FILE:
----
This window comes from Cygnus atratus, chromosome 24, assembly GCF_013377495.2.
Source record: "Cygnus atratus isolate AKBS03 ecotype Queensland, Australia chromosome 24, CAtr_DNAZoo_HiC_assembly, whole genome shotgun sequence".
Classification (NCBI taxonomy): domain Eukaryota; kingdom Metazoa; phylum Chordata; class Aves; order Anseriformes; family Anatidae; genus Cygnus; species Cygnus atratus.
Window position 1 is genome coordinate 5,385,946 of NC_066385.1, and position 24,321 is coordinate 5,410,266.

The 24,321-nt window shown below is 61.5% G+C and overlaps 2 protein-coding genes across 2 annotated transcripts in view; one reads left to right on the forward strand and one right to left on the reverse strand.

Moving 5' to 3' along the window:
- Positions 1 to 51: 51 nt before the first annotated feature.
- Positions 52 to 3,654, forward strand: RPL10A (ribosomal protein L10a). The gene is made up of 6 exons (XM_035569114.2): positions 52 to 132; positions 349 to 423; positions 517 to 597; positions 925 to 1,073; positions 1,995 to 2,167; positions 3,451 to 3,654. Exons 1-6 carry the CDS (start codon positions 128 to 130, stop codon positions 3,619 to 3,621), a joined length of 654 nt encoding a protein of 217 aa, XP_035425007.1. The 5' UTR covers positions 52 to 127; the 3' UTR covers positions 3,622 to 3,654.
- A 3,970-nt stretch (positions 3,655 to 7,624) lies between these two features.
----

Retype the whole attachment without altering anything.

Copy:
This window comes from Cygnus atratus, chromosome 24, assembly GCF_013377495.2.
Source record: "Cygnus atratus isolate AKBS03 ecotype Queensland, Australia chromosome 24, CAtr_DNAZoo_HiC_assembly, whole genome shotgun sequence".
Classification (NCBI taxonomy): domain Eukaryota; kingdom Metazoa; phylum Chordata; class Aves; order Anseriformes; family Anatidae; genus Cygnus; species Cygnus atratus.
Window position 1 is genome coordinate 5,385,946 of NC_066385.1, and position 24,321 is coordinate 5,410,266.

The 24,321-nt window shown below is 61.5% G+C and overlaps 2 protein-coding genes across 2 annotated transcripts in view; one reads left to right on the forward strand and one right to left on the reverse strand.

Moving 5' to 3' along the window:
- Positions 1 to 51: 51 nt before the first annotated feature.
- Positions 52 to 3,654, forward strand: RPL10A (ribosomal protein L10a). The gene is made up of 6 exons (XM_035569114.2): positions 52 to 132; positions 349 to 423; positions 517 to 597; positions 925 to 1,073; positions 1,995 to 2,167; positions 3,451 to 3,654. Exons 1-6 carry the CDS (start codon positions 128 to 130, stop codon positions 3,619 to 3,621), a joined length of 654 nt encoding a protein of 217 aa, XP_035425007.1. The 5' UTR covers positions 52 to 127; the 3' UTR covers positions 3,622 to 3,654.
- A 3,970-nt stretch (positions 3,655 to 7,624) lies between these two features.